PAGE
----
Safe, Sound and DRY.

Tsion Andualem’s story is like many other’s as it begins with her father abandoning her, her brother, sister and mother. In our culture it is generally considered “men’s work” to do home repairs but when you are a single mother, these responsibilities fall to you. So what do you do when you are so ill, you can barely get up and make through a day of work to provide food for your family?

Tsion’s mother, Seble, suffers from eye, kidney, and gastric problems but she doesn’t let this stop her from getting up every morning and going to her job at a cafe up the street. Seble works very hard for her family but even so, she only brings home around $10/month. This is barely enough to keep a roof over their heads and clothes on their back. The support Seble receives from Blessing the Children is instrumental in ensuring that Tsion gets an education and her family has food to eat. Unfortunately, this leaves no money for any kind of home repairs.

During a home visit, a team member noticed that the roof on Seble’s house was in major disrepair. Not only did the metal sheeting on the roof have holes rusted clear through but the wooden poles supporting the metal sheeting was also rotting. This lead to rain leaking into the house and also pouring over the walls and seeping through the burlap that Seble had put up to cover the plaster.

Seeing this great need and knowing that Seble has no possible way to afford to have her roof fixed, the team and their supporting church donated the funds necessary to completely replace Seble’s roof! Due to lack of time and the great task this would be, the church team asked the Southwest Baptist University team to take on the labor of this project. And they did, with great enthusiasm and zeal.

What a joy it is to see teams being so effective, blessing the lives of the beautiful people of Ethiopia. With team work, passion and by the grace of God, Seble has a new roof and her family can rest safe, sound and DRY.

The generous team who donated the funds for the roof.

The generous team who donated the funds for the roof.

The awesome team that provided the labor to fix the roof.

The awesome team that provided the labor to fix the roof.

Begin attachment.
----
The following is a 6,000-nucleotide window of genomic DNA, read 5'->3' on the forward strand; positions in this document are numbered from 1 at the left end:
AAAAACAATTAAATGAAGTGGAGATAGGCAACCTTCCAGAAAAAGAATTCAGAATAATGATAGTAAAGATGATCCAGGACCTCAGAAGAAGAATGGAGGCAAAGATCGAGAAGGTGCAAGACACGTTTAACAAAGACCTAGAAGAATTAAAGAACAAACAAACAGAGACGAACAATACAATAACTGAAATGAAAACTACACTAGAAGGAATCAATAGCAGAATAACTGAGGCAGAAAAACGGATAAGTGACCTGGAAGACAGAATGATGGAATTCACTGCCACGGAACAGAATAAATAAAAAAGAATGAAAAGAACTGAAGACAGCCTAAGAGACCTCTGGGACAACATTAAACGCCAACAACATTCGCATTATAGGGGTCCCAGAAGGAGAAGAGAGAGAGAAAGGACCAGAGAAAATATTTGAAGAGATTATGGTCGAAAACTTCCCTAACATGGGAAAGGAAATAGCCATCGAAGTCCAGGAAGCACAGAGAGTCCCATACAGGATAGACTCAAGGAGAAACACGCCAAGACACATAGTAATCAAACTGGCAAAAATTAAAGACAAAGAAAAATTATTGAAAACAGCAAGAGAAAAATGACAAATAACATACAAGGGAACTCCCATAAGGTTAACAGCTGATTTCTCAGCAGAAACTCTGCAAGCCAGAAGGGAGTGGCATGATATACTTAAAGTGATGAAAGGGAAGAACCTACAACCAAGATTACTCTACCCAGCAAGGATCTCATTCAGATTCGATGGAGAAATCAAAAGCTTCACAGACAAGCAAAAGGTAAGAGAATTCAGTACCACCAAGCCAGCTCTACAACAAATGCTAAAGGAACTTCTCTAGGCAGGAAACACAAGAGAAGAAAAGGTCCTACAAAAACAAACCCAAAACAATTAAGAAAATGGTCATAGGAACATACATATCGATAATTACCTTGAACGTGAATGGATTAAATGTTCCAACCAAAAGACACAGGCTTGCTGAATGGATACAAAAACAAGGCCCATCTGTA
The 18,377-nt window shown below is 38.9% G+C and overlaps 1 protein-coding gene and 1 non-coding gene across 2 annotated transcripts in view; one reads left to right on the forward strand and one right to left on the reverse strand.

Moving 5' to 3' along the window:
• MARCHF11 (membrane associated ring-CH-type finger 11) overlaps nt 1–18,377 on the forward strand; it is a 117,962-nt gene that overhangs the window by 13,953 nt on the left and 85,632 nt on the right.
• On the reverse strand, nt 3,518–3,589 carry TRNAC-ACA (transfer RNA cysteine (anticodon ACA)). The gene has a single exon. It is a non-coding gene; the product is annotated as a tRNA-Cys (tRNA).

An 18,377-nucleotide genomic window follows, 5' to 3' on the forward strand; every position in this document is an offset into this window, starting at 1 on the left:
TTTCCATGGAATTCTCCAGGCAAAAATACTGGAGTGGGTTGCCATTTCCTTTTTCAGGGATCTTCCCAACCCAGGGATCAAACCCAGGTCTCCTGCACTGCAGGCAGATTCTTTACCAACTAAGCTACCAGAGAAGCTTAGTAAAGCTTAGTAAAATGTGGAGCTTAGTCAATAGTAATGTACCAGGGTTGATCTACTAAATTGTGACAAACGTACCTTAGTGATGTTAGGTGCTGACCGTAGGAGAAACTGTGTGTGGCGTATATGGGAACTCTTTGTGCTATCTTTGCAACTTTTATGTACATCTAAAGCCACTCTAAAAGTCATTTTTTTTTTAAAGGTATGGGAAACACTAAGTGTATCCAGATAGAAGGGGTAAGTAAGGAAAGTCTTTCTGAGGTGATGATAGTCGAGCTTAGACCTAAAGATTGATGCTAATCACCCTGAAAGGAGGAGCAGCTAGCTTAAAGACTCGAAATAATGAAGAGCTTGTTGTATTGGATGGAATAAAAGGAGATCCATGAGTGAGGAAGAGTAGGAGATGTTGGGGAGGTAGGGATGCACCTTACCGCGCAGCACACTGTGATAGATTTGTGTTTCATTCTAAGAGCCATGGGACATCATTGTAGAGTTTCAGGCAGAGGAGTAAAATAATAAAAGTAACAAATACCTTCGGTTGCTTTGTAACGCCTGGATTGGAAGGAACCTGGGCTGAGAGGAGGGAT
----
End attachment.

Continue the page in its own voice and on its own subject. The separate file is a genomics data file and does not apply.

Tearing down the old sheeting.

Tearing down the old sheeting.

Stacking up the old sheeting.

Stacking up the old sheeting.

New poles being put in.

New poles being put in.

Shiny, new roof - all finished!

Shiny, new roof – all finished!

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Sprouting Hope

Seeds for Need is a non-profit organization started by David Carneiro. David has a huge heart for the families of Ethiopia and has found a tangible way to reach out and help these poor, starving families.

“The goal of Seeds for Need is to provide families throughout Ethiopia with highly adaptable and vigorous vegetable seeds. By providing families in need with these vegetable seeds we can insure that they will have nutritious food to eat and/or trade for other goods.

Each individual care package received by each family contains over 430 vegetable seeds. These are vegetable seeds of cow pea  snap peas, carrots, okra, watermelon, spinach and swiss chard. These vegetable seeds are specially selected to grow well in the Ethiopian climate because they are heat and drought resistant.”

We were delighted when David contacted Blessing the Children in August of 2012 with a request for partnership to help distribute these seeds. Since receiving the Seeds for Need package in October of 2012, Blessing the Children has distributed all 48 tins to some of the neediest families within the community.

Due to lack of access to water with which to water the plants, a majority of the families will wait to plant the seeds until the rainy season starts in late April or early May. Although some families who do have access water have already planted their seeds and are beginning to see sprouts!